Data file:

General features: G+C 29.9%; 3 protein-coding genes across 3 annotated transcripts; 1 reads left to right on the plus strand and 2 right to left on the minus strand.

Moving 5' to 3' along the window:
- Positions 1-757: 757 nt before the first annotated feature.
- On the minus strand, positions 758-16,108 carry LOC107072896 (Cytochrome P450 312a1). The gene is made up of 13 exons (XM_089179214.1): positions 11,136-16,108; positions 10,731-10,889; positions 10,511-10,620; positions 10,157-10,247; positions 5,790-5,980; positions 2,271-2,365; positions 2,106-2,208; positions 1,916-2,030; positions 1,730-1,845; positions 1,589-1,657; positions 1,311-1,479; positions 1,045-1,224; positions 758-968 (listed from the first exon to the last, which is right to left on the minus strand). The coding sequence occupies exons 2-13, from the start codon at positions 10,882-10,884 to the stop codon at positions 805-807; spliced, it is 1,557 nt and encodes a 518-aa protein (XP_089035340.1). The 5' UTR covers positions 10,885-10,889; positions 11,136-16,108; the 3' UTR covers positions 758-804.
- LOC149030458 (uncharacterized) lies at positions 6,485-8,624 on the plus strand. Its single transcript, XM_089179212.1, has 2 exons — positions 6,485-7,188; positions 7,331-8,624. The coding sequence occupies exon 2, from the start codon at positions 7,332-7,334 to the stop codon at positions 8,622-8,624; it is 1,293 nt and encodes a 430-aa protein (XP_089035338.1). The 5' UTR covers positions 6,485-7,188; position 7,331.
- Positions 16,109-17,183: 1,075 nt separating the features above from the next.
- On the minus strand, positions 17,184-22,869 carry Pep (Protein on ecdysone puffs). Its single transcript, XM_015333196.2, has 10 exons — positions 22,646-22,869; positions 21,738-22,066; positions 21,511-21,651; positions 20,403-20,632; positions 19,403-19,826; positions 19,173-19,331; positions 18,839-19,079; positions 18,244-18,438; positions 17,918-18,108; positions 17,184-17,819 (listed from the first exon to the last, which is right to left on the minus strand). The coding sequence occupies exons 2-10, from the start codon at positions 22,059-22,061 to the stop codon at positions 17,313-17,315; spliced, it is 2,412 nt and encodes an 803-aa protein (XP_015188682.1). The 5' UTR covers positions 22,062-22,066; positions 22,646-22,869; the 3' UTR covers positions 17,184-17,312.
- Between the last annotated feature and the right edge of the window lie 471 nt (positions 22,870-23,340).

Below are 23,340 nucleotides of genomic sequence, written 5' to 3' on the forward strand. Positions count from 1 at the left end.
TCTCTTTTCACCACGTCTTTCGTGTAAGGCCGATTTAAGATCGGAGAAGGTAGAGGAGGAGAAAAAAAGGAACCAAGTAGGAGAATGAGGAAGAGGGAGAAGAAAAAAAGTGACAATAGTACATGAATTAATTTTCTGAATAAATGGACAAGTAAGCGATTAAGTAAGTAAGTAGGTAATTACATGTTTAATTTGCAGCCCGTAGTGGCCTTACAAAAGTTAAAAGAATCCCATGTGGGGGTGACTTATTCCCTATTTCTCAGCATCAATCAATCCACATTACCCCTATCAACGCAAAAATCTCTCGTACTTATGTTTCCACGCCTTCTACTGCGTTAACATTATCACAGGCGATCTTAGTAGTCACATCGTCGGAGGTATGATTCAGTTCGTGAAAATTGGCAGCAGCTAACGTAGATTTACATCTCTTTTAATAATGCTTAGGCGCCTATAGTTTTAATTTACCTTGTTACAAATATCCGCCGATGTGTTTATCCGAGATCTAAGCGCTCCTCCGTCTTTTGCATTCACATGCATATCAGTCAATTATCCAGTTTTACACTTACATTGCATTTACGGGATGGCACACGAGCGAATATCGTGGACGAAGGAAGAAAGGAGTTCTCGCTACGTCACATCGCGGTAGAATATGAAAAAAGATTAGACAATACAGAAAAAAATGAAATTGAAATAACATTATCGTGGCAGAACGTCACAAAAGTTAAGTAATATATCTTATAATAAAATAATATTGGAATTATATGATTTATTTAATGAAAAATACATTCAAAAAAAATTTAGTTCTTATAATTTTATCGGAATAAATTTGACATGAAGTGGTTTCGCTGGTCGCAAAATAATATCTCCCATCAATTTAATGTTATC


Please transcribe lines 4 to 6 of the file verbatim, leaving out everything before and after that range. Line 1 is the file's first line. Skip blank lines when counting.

- On the minus strand, positions 758-16,108 carry LOC107072896 (Cytochrome P450 312a1). The gene is made up of 13 exons (XM_089179214.1): positions 11,136-16,108; positions 10,731-10,889; positions 10,511-10,620; positions 10,157-10,247; positions 5,790-5,980; positions 2,271-2,365; positions 2,106-2,208; positions 1,916-2,030; positions 1,730-1,845; positions 1,589-1,657; positions 1,311-1,479; positions 1,045-1,224; positions 758-968 (listed from the first exon to the last, which is right to left on the minus strand). The coding sequence occupies exons 2-13, from the start codon at positions 10,882-10,884 to the stop codon at positions 805-807; spliced, it is 1,557 nt and encodes a 518-aa protein (XP_089035340.1). The 5' UTR covers positions 10,885-10,889; positions 11,136-16,108; the 3' UTR covers positions 758-804.
- LOC149030458 (uncharacterized) lies at positions 6,485-8,624 on the plus strand. Its single transcript, XM_089179212.1, has 2 exons — positions 6,485-7,188; positions 7,331-8,624. The coding sequence occupies exon 2, from the start codon at positions 7,332-7,334 to the stop codon at positions 8,622-8,624; it is 1,293 nt and encodes a 430-aa protein (XP_089035338.1). The 5' UTR covers positions 6,485-7,188; position 7,331.
- Positions 16,109-17,183: 1,075 nt separating the features above from the next.